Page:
Old engraved illustration of battering rams being used on a castle

Some credential-stuffing botnets don't care about being noticed any more

The bots spewing out malicious login attempts by the bucketload appear to have cranked it up a notch. According to Akamai's latest State of the Internet report on credential stuffing (PDF), its customers alone were deluged by 30 billion malicious logins between November 2017 and June this year, an average of 3.75 billion per …
John E Dunn, 24 Sep 2018
Businessman relaxes sitting in the office and looking in window

Security procedures are good – follow them and you get to keep your job

Motorists tend to believe speed limits are a good idea and that everyone should stick to them. They know that when they break the limit the risk of an accident rises. But they also "know" that it is everyone else breaking the speed limit that pose the real danger. When it comes to cybersecurity insider threats, it appears that …
David Gordon, 14 Sep 2018
Speed

Generally Disclosing Pretty Rapidly: GDPR strapped a jet engine on hacked British Airways

Analysis If Equifax's mother-of-all-security-disasters last year underlined one thing, it was that big companies think they can weather just about anything cybercriminals – and regulators – can throw at them. One unpatched web server, 147 million mostly US customer records swiped, and a political beating that should pulverise a company …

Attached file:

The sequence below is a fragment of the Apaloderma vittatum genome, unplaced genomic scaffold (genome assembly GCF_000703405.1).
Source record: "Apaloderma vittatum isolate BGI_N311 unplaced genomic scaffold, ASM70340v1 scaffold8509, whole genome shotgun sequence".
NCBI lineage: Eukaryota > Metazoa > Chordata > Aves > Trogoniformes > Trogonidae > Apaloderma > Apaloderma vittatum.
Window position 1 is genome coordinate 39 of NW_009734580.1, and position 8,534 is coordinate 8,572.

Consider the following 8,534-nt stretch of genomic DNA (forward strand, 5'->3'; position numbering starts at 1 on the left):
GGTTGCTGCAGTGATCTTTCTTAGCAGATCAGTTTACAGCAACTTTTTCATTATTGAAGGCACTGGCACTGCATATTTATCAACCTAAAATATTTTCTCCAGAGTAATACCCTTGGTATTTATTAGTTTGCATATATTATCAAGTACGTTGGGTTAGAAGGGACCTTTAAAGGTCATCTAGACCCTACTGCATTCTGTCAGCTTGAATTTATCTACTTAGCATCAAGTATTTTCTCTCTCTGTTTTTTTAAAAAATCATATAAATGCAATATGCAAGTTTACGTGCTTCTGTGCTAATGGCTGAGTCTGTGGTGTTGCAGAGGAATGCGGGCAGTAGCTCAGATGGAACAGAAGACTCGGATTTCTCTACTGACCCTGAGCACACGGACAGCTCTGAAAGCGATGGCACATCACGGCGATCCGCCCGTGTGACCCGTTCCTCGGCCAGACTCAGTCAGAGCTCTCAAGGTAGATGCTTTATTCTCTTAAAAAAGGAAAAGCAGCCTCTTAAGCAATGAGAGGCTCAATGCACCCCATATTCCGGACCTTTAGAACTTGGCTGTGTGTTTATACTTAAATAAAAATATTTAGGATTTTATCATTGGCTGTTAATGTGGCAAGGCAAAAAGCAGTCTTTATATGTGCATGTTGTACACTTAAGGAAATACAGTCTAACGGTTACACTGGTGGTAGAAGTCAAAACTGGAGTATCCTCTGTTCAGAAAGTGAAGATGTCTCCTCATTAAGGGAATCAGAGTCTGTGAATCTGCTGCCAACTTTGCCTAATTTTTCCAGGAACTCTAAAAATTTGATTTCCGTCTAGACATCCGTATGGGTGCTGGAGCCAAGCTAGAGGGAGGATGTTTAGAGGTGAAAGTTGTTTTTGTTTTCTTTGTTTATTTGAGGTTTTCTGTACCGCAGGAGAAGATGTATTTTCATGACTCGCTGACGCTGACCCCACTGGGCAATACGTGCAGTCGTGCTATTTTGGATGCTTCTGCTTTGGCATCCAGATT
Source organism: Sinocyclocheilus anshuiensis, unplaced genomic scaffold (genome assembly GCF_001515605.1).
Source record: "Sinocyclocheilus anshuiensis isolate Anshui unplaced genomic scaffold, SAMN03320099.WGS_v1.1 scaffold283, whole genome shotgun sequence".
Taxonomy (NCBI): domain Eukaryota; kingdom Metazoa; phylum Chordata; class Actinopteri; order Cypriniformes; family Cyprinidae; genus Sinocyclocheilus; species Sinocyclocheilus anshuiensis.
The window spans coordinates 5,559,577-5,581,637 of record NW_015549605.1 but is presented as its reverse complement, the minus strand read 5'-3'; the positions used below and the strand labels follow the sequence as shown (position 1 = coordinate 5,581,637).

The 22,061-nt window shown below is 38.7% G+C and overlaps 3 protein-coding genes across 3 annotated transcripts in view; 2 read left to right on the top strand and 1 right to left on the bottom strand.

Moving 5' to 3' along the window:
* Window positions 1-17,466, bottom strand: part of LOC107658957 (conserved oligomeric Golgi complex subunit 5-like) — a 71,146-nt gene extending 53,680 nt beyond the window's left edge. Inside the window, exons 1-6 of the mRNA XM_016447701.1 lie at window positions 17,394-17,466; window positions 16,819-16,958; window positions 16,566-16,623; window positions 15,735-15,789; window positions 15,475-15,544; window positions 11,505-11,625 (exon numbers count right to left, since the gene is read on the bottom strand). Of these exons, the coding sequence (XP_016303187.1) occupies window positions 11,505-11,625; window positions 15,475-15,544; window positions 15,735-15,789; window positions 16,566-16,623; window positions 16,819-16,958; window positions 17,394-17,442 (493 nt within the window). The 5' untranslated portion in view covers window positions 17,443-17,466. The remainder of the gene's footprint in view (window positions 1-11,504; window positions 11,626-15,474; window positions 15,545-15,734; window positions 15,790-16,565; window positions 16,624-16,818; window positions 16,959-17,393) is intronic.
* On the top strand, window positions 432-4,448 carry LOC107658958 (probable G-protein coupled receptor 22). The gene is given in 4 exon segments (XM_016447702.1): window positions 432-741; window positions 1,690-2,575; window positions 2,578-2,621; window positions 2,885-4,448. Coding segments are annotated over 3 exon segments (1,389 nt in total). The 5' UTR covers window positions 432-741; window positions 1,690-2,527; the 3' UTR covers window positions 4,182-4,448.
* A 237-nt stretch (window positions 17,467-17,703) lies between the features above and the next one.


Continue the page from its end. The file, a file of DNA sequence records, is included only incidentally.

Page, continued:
John E Dunn, 12 Sep 2018

MPs' proposal to cash in on public-private algos given a solid 'maybe'

The UK government has tentatively accepted calls from MPs to monetise public sector data – but would rather brag about existing efforts to encourage responsible use of algorithms. The House of Commons Science and Technology issued its report on algorithmic decision-making in May, and the government has this week published its …
Rebecca Hill, 11 Sep 2018
couple shrugging

People's confidence in orgs holding personal data is... on the rise?

People are more trusting with their data than they were last year – despite data harvesting and breaches dominating news agendas throughout 2018. According to a survey commissioned by the UK's Information Commissioner's Office, one in three people reported high trust and confidence in organisations that store their personal …
Rebecca Hill, 7 Sep 2018
Logos of Facebook, Google, Microsoft, Twitter

Facebook, Google, Microsoft, Twitter make it easier to download your info and upload to, er, Facebook, Google, Microsoft, Twitter etc...

Allowing developers to siphon millions of netizens' personal information didn't work out so well for Facebook, given the Cambridge Analytica affair. Nonetheless, the misinformation and ads platform has decided to build a data takeout service for account holders, allowing people to download their information in a standardized …